To shed more light on this clinical dilemma, Dr Quek cited the updated Checkmate 067 study2, which demonstrated the impressive overall survival rate of using combined IPI and NIVO together, as compared to using either IPI or NIVO alone. The median survival duration of patients with advanced metastatic melanoma treated with 2 immunotherapy agents (IPI and NIVO) was approximately 6 years as compared to 3 years when treated with NIVO alone. These survival figures were hugely impressive in a patient population with very poor prognosis. Just a decade ago, these same patients had no effective treatment and whose survival was less than a year. This data validates the strength of using dual agent immuno-oncology.

However, serious treatment-related toxicities of using both IPI and NIVO are significant, at the rate of 59% as compared to 21%, when only NIVO is used. Thankfully, these days, treating oncologists are more aware of such immune-related side effects, able to recognise them earlier, and better equipped to manage them appropriately.

New drugs in Melanoma: Combined RELATLIMAB (RELA) AND NIVOLUMAB (NIVO)

Relatlimab (RELA) – an anti-LAG-3 checkpoint inhibitor – has recently been approved by the United States Food and Drug Administration (U.S. FDA) and Health Science Authority (HSA) Singapore for use in combination with Nivolumab (NIVO) in patients with advanced melanoma.

LAG3 and PD-1 are distinct immune checkpoints, often expressed on tumour-infiltrating lymphocytes (TILs) – a form of immune cell therapy. The two checkpoints contribute to tumour-mediated T-cell exhaustion, which prevents optimal control of infection and tumours.

In preclinical models, LAG-3 and PD-1 inhibitors demonstrated synergistic anti-tumour activity3, including durable, objective responses in patients with relapsed or refractory melanoma.

In a large international phase 3 study, Relativity-0474, the use of combined RELA and NIVO demonstrated superior progression-free survival (PFS) – time from random assignment in a clinical trial to disease progression or death from any cause – to NIVO alone. The two inhibitors also demonstrated a manageable safety profile on top of showing a numerically improved overall survival and tumour objective response rate – an important assessment of the tumour burden which demonstrates the efficacy of a treatment. Notably, serious side effects occurred in less than 20% of patients treated with RELA and NIVO. This compares favourably to the approximately 60% seen in the current standard of IPI and NIVO.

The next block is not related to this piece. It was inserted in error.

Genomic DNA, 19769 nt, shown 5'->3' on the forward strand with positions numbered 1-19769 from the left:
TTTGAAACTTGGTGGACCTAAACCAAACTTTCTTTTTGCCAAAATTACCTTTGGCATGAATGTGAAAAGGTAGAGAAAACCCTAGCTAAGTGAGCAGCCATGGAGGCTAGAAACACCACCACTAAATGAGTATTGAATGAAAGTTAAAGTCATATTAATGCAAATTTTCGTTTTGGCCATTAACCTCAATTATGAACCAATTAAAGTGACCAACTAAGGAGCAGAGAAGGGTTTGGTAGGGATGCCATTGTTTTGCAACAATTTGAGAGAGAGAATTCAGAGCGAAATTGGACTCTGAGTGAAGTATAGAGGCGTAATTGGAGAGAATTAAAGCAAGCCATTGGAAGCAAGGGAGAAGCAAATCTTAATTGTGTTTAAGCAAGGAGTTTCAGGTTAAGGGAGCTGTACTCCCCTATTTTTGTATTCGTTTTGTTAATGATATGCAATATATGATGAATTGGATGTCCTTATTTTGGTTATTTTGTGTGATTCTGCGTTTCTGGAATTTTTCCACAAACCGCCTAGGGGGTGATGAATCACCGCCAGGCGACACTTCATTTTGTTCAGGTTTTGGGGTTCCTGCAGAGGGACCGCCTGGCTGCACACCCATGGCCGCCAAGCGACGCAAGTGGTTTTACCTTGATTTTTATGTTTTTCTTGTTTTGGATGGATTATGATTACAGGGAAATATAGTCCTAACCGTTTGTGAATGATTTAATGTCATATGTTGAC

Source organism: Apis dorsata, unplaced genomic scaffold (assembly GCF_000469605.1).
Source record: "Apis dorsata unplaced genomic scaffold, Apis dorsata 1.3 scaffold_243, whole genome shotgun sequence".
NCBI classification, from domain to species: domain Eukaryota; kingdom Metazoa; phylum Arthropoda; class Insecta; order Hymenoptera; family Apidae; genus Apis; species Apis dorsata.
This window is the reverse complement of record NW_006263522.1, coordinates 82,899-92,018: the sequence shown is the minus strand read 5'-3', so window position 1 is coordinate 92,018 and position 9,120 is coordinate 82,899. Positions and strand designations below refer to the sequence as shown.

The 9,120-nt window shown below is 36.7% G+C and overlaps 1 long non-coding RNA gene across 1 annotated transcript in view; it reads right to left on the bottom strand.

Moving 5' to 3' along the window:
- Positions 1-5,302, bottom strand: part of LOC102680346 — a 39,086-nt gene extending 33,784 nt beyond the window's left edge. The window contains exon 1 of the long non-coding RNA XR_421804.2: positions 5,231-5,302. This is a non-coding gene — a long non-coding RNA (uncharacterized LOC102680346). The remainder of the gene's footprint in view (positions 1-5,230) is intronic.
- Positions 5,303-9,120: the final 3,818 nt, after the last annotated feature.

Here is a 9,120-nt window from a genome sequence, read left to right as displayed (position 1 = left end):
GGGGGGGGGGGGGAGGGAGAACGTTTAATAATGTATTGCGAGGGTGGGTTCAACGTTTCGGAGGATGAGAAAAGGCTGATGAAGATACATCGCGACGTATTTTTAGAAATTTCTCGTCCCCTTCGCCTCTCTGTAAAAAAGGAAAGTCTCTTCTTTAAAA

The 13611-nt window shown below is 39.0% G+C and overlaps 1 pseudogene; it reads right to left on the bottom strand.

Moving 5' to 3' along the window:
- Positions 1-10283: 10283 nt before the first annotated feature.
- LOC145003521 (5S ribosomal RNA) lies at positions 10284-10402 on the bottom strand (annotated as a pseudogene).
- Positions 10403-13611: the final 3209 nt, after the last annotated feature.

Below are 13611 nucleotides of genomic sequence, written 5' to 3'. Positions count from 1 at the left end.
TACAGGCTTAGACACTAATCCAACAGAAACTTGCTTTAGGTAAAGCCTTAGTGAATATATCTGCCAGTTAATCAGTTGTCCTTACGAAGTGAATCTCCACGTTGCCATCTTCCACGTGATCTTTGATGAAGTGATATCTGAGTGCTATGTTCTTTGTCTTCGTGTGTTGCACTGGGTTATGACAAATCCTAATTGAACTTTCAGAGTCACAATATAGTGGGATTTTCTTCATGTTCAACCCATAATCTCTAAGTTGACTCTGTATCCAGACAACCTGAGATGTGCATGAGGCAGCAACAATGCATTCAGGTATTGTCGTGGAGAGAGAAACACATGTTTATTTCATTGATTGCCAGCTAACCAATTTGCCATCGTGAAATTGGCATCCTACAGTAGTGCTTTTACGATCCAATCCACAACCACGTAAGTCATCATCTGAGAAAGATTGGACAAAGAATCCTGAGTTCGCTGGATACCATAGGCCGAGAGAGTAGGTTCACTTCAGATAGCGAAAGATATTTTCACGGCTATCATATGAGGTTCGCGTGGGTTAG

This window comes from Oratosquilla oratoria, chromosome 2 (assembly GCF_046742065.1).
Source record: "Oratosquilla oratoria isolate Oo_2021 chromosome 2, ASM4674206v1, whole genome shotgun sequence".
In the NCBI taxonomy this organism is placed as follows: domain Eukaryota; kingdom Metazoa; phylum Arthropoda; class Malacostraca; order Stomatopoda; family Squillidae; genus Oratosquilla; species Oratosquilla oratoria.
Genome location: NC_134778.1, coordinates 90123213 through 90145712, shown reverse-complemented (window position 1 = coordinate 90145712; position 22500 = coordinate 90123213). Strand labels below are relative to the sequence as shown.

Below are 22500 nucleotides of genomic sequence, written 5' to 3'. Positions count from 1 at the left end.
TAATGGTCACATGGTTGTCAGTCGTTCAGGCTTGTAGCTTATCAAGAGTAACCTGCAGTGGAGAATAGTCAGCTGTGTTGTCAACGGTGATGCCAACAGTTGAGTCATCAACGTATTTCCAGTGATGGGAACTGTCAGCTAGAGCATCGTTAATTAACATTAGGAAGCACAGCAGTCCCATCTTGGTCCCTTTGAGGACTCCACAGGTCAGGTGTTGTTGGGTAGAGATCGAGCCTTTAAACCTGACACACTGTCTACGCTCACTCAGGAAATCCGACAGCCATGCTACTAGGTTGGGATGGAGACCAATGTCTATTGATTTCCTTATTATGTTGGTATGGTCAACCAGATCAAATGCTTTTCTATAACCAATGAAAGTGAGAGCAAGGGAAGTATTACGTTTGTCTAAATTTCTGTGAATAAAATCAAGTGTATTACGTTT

While data is not available to guide the choice between the front line options of IPI and NIVO versus RELA and NIVO, Dr Quek posits that if the patient is relatively young and has a good performance status, IPI and NIVO – the current standard with good long-term survival data – is a preferred option. While older patients, with a poorer performance status or do not have easy access to a medical facility (should complications occur), may be more suited for RELA and NIVO instead.

As of now, treatment-related toxicities play a significant part in choosing the appropriate treatment. However, we hope that in time to come, more matured data becomes available to allow a proper comparison between the two front-line immunotherapy treatment strategies.

What’s next for patients with advanced melanoma?

Over the past decade, there have been several significant advances made in the systemic treatment for advanced melanoma, including BRAF-targeted therapy, dual agent immune-oncology with IPI and NIVO.

Now, with the novel addition of RELA, we have another potent treatment strategy in melanoma. The low toxicities of RELA and NIVO propel both patients and oncologists alike onto a more hopeful path as we await future possibilities in the treatment of advanced melanoma.

1 Atkins M.B., et al. Journal of Clinical Oncology, 2023.
2 Wolchok J.D., et al. ASCO 2021.
3 Woo S-R, et al. Cancer Res 2012.
4 Tawbi, et al. N Engl J Med 2022.

POSTED IN Cancer Treatments
TAGS cancer latest breakthrough, cancer survivorship, immune checkpoint inhibitors, immunotherapy, melanoma, skin cancer, targeted therapy